How to get a better deal at renewal time

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Each year, your home insurance provider or broker will remind you that it’s time to renew your cover, usually either by letter or email, and offering you a new ‘deal’.Piggy Bank with savings message

Many people simply agree to whatever the new premiums are and continue cover. But is this wise? Should you simply assume that what you’re being offered is a fair deal and accept it? The answer, of course, is no.

Essentially, renewal time is a chance for you to potentially save a considerable amount of money by looking at what else is out there and at what price for the required level of cover you need.

More and more consumers are wising up to comparing deals using brokers, online comparison sites and even approaching insurers directly. If you do find a better deal, you can go back to your current provider and suggest they at least match it, if not better it.

Here’s what you should do when renewal time approaches:

1. Well before renewal time

Some policies have what’s called ‘auto-renewal’ whereby unless you say otherwise, the cover will simply roll over and you’ll be automatically charged for a new cover period. This will have been stipulated in the small print when you first took the cover out, so double check well in advance if this is the case with your current cover as you often need to give several months’ notice to cancel it.

2. Compare deals

Search the market to compare deals. Make sure you’re comparing like-for-like policies which include cover for the things you need. You might want a certain minimum claim limits, or to include optional extras such as emergency cover and accidental damage.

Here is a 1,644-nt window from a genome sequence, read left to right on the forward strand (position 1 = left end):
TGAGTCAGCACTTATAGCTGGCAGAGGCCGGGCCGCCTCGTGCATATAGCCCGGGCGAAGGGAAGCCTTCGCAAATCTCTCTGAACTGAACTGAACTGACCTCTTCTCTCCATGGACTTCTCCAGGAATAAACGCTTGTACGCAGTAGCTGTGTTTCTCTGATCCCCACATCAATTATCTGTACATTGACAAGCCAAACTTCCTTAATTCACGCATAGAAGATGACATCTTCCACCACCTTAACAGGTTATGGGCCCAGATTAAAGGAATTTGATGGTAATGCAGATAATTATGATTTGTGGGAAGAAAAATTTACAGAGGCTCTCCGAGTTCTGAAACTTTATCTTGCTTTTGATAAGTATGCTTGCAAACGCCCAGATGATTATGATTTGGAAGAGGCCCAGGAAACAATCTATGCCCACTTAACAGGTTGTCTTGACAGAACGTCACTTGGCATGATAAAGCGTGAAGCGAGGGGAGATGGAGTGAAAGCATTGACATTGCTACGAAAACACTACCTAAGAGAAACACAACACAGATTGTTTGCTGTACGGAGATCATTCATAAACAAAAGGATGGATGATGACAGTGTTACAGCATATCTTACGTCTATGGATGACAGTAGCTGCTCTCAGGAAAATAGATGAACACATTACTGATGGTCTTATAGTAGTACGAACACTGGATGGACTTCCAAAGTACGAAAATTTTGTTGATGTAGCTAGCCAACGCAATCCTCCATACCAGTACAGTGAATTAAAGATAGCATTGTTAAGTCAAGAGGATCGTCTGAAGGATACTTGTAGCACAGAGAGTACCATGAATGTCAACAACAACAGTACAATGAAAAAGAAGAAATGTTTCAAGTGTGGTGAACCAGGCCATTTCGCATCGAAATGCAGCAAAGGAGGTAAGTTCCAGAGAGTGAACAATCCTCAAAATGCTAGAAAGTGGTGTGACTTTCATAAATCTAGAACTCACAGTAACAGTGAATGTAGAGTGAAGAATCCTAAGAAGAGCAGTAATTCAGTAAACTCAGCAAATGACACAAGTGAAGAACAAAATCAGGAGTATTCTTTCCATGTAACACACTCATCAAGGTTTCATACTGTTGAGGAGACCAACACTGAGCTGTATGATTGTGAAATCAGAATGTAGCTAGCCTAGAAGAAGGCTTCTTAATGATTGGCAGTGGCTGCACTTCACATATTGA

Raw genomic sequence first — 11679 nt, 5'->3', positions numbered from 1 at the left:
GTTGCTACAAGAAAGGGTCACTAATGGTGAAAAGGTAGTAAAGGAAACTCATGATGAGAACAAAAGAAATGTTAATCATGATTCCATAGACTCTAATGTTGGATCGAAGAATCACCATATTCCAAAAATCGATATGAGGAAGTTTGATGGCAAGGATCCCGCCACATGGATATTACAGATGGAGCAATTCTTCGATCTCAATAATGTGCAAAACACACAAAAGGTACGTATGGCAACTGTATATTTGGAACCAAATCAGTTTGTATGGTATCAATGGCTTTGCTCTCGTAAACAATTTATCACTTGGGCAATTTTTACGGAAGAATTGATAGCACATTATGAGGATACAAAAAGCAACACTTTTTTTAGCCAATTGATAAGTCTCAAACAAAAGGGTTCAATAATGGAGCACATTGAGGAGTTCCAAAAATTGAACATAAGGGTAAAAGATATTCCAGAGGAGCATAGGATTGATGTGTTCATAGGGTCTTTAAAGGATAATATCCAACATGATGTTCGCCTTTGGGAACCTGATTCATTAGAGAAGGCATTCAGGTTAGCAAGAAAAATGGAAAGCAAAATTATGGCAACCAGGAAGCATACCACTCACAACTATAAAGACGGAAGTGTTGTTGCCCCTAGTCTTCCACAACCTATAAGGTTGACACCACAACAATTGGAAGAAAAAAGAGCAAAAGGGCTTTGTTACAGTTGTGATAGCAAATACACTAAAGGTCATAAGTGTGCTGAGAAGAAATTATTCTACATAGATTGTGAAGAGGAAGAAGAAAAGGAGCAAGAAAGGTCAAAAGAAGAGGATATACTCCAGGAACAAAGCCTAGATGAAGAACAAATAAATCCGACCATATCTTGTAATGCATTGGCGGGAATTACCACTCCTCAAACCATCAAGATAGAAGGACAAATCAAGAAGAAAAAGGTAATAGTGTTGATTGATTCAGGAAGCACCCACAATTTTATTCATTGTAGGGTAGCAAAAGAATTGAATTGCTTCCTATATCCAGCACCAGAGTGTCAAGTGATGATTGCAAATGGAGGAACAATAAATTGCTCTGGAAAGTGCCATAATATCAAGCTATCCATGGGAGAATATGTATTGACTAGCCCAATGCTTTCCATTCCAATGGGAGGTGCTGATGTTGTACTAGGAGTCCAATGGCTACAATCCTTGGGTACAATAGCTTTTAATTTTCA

3. Consider excess and exclusions

Policies that you’re comparing might include the elements and claim limits you want, but buried in the small print the differences in terms of excess and exclusions can be considerable. Cheaper policies may have a higher level of excess (the first part of a claim the insured has to pay) and more exclusions, limiting your scope for making claims.

4. Don’t forget your no claims bonus

If you’ve been a ‘good’ customer and not made any claims for a number of years, make sure the quotes include what’s called a ‘no claims discount’. Insurers view those who haven’t claim as ‘less risky’ and offer discounts on premiums of up to even 70%.

5. Improve security

If you fit new, improved locks on doors and windows, as well as possibly alarm systems, prior to renewal time, include the details of the higher level of security when getting quotes, it should reduce your cover costs.

6. Change of circumstance

If you’ve had building work completed during the cover period which is coming up for renewal, or had additions to the family such as children, or even pets such as cats and dogs, you need to tell insurers about this compared to the information you gave at the previous renewal time.

7. Gather all quotes and approach your current provider

If you find better quotes for the same level of cover being offered by other providers that you’re happy with, approach your current insurer and explain the situation.

Be quite brazen, and if you’re not averse to staying with your current provider, say that if they match or beat the offer, or offers, you’ve had, you’ll stay with them.

You might be surprised how quickly they come up with an improved deal. Or, instead of reducing premiums, they might offer to throw in ‘extras’ for free, such as legal cover, or offer away from home cover for nothing when they’d usually charge.

This may or may not be attractive to you, but either way, you have the upper hand as you can then weigh up any counter offer you like and decide to stay or switch.

Policy Expert

We help our customers compare products and find a policy that’s right for them. Customer care is at the heart of everything we do and we have a dedicated customer service team on hand by phone, email, twitter and instant chat. For more information speak to one of our experts on 0203 014 9300 or email ask@policyexpert.co.uk

 

The views expressed here are solely those of the author and do not necessarily reflect the views of Policy Expert.